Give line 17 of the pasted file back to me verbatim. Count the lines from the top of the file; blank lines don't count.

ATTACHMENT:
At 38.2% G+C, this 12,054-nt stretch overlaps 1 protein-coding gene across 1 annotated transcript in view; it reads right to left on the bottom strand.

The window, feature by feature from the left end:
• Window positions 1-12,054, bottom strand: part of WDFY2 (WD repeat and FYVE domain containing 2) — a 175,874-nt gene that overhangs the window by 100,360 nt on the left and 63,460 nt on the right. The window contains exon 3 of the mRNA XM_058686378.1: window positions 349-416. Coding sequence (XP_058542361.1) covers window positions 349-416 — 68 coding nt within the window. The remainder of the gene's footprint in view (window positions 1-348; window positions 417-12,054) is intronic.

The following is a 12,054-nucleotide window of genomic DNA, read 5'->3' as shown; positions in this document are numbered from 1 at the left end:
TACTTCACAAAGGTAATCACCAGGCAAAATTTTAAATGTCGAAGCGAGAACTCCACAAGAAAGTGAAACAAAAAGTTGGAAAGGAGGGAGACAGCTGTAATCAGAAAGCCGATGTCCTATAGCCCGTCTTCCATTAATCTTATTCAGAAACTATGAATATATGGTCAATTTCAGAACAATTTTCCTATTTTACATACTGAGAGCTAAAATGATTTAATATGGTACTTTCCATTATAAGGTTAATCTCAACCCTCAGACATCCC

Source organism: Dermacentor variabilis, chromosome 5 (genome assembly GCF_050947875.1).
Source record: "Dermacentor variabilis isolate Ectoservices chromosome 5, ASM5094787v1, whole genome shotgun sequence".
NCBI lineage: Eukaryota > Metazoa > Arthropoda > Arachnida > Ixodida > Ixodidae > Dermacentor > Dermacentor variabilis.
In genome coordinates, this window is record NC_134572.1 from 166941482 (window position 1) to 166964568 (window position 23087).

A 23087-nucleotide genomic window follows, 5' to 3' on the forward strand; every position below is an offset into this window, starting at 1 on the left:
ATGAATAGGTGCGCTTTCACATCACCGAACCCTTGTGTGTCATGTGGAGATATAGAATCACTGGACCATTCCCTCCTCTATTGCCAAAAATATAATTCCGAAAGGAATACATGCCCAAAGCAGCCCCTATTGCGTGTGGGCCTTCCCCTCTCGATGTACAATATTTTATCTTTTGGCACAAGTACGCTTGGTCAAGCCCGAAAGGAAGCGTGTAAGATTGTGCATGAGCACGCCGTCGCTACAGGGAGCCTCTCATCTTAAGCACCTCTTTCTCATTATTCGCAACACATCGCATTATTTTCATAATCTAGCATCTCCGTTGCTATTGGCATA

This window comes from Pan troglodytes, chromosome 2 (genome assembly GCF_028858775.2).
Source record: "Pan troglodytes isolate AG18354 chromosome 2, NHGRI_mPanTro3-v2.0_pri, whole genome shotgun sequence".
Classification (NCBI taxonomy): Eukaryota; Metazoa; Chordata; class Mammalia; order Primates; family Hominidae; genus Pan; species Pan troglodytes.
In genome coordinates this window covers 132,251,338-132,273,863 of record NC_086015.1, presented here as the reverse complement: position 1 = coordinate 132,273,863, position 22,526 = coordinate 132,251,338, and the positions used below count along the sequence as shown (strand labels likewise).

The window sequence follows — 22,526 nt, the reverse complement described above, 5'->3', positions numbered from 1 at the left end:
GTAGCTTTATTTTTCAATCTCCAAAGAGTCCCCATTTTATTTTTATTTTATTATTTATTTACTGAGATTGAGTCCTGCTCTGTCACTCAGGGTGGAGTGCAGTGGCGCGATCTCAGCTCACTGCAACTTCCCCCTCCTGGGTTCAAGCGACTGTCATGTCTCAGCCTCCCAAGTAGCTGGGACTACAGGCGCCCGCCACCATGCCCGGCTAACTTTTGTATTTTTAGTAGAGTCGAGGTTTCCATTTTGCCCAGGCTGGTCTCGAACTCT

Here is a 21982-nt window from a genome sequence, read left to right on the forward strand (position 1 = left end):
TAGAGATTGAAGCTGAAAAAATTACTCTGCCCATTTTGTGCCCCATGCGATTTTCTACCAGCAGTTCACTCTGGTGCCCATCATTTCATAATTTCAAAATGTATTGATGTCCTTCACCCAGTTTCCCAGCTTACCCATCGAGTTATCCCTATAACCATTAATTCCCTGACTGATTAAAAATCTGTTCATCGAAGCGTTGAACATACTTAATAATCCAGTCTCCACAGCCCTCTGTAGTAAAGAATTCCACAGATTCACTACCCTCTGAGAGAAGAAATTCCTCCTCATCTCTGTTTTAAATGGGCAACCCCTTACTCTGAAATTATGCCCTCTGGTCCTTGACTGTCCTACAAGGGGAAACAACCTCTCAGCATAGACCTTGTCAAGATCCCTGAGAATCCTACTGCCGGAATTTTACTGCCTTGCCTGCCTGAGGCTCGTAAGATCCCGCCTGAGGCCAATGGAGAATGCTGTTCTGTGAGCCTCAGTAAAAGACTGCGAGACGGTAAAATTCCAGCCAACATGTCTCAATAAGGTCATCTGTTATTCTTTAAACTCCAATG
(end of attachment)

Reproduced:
GTAGCTTTATTTTTCAATCTCCAAAGAGTCCCCATTTTATTTTTATTTTATTATTTATTTACTGAGATTGAGTCCTGCTCTGTCACTCAGGGTGGAGTGCAGTGGCGCGATCTCAGCTCACTGCAACTTCCCCCTCCTGGGTTCAAGCGACTGTCATGTCTCAGCCTCCCAAGTAGCTGGGACTACAGGCGCCCGCCACCATGCCCGGCTAACTTTTGTATTTTTAGTAGAGTCGAGGTTTCCATTTTGCCCAGGCTGGTCTCGAACTCT